T: Ask questions to assess students prior knowledge on the roles of music within culture.  “How is music different for various cultures?  In what ways do different cultures use music for certain events?”

S: “Songs might be used to celebrate birthdays or holidays.”  “Some cultures sing but do not play instruments.”  “There are traditional songs and newer songs.  Sometimes we borrow songs and instruments from other cultures!”

T: Lead students to thinking about music in terms of both written/vocal and instrumental versions.  “Who here knows some song lyrics?  If you know of a certain song from any culture, please share some of the lyrics.”  Allow student(s) to share the lyrics (spoken and/or sung).  “That was great!  Now, how does the song make you feel?  What is it about?  How might that meaning be different if the song were just read or sung versus being accompanied by instruments?”

S: “Words by themselves do not make the song as pretty.”  “The song is about happiness, so the instruments can make the song sound more happy!”  “Some songs are better when just sung without music, like “Happy Birthday” because you don’t need to be fancy with it and it means the same thing.”

T: “Those are great examples.  Today you get to choose a culture that interests you and find information on how music is used for different events like weddings, birthdays, funerals, rituals, and other special occasions.  Then, find a song with lyrics from the culture and try to figure out the message the song writer was trying to express.  We’ll compare and contrast the written or spoken version of the song with the instrumental version to see if the message feels the same.  Then we will identify the most appropriate event(s) where the song would fit well.  Finally, we will summarize our learning regarding culture and music in a short presentation to share and learn together.”

S: “What if the song is in another language?”

T: “That is a good question, thank you for asking.  You can use Google Translate or other online tools to translate the song if needed.  It is possible that some of the meaning may get lost in the process.  For example, there might not be an English equivalent for a word in the specific language.  In any case, try your best to figure out the song’s meaning.”

dl-student


Concept Quick Reference (Click + to open)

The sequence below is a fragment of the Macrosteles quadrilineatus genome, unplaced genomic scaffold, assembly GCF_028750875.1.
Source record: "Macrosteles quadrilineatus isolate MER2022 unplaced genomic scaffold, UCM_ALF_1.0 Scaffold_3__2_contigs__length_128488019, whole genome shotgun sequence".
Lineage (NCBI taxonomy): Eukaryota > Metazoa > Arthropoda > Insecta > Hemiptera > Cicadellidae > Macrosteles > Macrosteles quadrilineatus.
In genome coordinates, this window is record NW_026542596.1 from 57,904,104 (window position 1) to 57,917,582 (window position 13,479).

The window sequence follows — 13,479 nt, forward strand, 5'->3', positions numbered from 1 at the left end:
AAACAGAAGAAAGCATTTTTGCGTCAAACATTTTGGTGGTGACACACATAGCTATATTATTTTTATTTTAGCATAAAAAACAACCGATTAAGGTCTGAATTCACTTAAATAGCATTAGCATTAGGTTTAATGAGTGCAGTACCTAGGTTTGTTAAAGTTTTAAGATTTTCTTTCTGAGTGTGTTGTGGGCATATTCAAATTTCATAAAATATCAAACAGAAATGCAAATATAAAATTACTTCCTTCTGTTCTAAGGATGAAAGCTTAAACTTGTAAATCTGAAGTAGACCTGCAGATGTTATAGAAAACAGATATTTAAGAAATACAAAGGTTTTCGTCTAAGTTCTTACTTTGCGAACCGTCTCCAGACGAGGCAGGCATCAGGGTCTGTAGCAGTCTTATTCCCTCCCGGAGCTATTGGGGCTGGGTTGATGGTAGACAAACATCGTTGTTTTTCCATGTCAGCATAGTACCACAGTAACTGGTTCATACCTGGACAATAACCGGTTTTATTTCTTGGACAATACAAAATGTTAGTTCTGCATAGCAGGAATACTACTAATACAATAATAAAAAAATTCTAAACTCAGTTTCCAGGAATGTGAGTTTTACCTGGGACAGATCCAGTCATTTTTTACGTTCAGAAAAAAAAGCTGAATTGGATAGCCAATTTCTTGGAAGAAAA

Music is artistic, expressive, emotional, and stimulating to human beings around the globe.  Not all music sounds the same and most, if not all, music is culturally influenced.  For example, Words by themselves cannot always invoke the same emotional response by our auditory system as can music.  This is especially true if we hear words spoken or read in a language we do not understand.  The meaning of language is where the emotional impact lies that a song writer is trying to convey, so without knowing the meaning of the language we cannot fully understand how the writer wants us to feel.  This changes when there is some other stimulus that can be used to convey meaning such as pictures or video that are cued at specific points in the message.  Music is an effective stimulus to convey meaning if it sounds like human expressive movements such as a person running to convey fear or impatience or a person stomping to express anger.  This can enhance the understanding of a song writer’s message versus simply reading or listening to the lyrics.  Thus the meaning of a song when it is read can be vastly different than when accompanied by instruments that convey emotion through sounds that resemble human expressive moments.  Having students study a different culture and song not only provides them with experience in learning the appropriateness of certain types of music for specific cultural events, but it also allows them to understand that it can be difficult to know the mood of a song without the instruments, whether the song is in English or not.

Lesson Materials

Tech

  • Computers or mobile devices
  • Internet connection

Other

  • Poster board or equivalent
  • Presentation Rubric

External Resources

[VIDEO] [TITLE of Video] [link to video- new window]
[PDF] [TITLE of PDF DOCUMENT] [link to PDF- new window]

Maker Journal Pages

dl-student

Teacher Notes

It might be useful to have students bring in a song they feel comfortable with sharing, especially if the song represents their culture.  This can provide a teachable moment on cultural awareness and respect.  Make sure students can conduct effective and safe web research, avoiding websites that contain hateful speech and malicious content, as song lyrics can contain inappropriate ideas expressed by the writers.

Learning Targets

  • Students will be able to compare and contrast written song lyrics to their audio form by analyzing each medium for their ability to convey culturally-specific meaning